Police on Tuesday received a report and photo confirming a bobcat sighting on Marvin Ridge Road, the fifth sighting in less than one month of a species known for its reclusiveness.
Bobcats are “showing themselves on a regular basis,” according to Officer Allyson Halm, head of the New Canaan Police Department’s Animal Control Section.
Residents should continue to report the sightings and “check your security cameras routinely for any other large predators that we would like to know about and accept be aware of their presence, just like coyote, bear and the possibility of a mountain lion passing through,” Halm said.
The five recent bobcat sightings were as follows:
- March 6: Hickory Drive
- March 16: Toby’s Lane
- March 29: Frogtown Road
- March 27: Summersweet Lane
- April 3: Marvin Ridge Road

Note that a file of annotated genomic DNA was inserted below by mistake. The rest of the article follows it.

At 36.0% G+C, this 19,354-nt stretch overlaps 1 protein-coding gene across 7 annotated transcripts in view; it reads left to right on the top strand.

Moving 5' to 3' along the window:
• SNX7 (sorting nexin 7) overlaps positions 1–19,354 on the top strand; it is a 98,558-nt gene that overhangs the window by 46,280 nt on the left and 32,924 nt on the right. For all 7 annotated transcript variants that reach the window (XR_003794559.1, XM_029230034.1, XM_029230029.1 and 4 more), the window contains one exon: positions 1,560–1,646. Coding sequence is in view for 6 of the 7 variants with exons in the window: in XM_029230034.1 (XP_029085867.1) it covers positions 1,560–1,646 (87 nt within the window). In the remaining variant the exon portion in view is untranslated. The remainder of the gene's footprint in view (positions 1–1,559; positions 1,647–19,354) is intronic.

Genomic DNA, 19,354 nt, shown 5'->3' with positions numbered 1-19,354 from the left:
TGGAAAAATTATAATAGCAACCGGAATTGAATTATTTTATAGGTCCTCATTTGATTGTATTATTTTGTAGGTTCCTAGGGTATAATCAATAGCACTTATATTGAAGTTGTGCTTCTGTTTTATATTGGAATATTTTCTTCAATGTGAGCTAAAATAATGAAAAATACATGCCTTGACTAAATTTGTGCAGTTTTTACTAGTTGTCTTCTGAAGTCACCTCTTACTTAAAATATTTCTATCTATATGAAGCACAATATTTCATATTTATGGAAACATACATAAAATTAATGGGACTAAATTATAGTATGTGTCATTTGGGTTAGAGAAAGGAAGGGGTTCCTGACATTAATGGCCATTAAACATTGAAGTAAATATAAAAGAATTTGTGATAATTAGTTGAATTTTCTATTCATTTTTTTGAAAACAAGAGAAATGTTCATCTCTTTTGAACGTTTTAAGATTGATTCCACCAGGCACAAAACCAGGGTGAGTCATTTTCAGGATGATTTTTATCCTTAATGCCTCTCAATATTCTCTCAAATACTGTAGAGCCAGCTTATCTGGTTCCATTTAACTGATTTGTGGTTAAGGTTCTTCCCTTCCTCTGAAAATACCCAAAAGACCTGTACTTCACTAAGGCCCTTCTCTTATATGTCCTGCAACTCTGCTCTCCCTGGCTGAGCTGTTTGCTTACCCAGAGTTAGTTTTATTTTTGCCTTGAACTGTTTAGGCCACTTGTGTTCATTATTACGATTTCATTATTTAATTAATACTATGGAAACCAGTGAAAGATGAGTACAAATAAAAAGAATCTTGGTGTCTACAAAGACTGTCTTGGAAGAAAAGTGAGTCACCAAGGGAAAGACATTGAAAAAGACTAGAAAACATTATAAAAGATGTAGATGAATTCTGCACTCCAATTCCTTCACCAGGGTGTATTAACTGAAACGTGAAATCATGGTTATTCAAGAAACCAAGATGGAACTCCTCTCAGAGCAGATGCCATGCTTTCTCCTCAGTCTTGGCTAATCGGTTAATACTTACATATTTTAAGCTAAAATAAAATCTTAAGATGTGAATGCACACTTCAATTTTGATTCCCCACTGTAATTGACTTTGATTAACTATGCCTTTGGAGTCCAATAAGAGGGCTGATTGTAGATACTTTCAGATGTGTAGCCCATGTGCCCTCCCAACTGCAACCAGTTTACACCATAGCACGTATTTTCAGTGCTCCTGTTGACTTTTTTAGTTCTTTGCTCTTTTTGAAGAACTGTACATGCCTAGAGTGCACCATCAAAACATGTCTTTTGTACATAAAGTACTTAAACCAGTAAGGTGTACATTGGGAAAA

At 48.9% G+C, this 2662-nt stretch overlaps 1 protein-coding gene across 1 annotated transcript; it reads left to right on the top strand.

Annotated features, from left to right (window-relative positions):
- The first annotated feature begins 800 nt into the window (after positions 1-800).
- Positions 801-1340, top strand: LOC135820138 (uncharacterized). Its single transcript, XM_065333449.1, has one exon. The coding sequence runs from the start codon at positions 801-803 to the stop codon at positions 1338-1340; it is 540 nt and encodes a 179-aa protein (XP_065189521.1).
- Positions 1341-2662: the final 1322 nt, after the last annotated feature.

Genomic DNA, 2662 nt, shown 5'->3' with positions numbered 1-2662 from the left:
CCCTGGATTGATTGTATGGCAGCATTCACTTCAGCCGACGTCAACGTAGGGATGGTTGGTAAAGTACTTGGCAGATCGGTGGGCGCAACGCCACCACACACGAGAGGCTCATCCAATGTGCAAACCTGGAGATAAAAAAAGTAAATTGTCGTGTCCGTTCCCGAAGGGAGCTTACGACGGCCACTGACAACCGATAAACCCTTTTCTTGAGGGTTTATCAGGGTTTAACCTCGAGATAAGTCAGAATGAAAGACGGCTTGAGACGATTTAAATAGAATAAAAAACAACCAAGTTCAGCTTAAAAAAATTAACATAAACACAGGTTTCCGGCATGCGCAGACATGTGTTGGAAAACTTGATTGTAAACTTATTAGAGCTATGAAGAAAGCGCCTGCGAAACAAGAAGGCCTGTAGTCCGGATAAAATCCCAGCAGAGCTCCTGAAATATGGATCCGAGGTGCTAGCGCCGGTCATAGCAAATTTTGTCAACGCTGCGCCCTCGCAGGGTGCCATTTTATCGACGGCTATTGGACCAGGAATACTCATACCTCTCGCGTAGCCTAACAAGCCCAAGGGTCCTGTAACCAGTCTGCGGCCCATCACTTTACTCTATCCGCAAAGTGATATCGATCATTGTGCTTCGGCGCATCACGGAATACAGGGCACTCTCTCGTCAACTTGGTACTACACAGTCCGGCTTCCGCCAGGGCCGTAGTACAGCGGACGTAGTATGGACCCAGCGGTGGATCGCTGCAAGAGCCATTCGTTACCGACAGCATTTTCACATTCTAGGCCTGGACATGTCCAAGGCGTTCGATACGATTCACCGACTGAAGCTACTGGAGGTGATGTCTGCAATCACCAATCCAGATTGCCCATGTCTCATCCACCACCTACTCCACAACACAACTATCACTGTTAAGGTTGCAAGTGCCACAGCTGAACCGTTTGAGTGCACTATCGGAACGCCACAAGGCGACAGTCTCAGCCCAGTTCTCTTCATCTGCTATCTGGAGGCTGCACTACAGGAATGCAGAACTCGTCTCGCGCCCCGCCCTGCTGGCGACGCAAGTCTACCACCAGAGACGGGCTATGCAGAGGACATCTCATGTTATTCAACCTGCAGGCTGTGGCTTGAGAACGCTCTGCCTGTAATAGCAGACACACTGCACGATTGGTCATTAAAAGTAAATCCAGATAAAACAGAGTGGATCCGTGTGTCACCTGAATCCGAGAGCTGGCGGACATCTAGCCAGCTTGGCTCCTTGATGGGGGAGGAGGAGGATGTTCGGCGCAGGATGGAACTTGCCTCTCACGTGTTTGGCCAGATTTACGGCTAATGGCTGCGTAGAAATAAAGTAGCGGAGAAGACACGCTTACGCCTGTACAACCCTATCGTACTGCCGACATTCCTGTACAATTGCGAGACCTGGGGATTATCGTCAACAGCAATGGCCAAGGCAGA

Though the state Department of Energy and Environmental Protection has collared 50 bobcats as part of an effort launched earlier this year to track the animals, none were caught in traps in New Canaan, Halm said.
“They’re too smart,” she said.
Bobcats pose no real threat to humans, though they will prey on domestic cats. According to the DEEP, bobcats’ prey includes rabbits, woodchucks, squirrels, chipmunks, mice, white-tailed deer—typically young or injured—birds, and, to a much lesser extent, insects and reptiles.
They breed between February and March, and one to four kittens generally are born in a litter in April.
New Canaan in early 2016 had a string of bobcat sightings, including on Dogwood Lane on the west side of town.
Officials long had believed that New Canaan had two bobcats: One that travels the Ponus Ridge corridor on the western side of town and another in the area of Gerdes Road. In September of 2014, a bobcat kitten was seen on Deep Valley Road, and Animal Control officials predicted at the time that the town would see more of them.
Seldom seen, they’re most active after dusk and before dawn, and bobcats make dens from which they may travel up to four miles per day.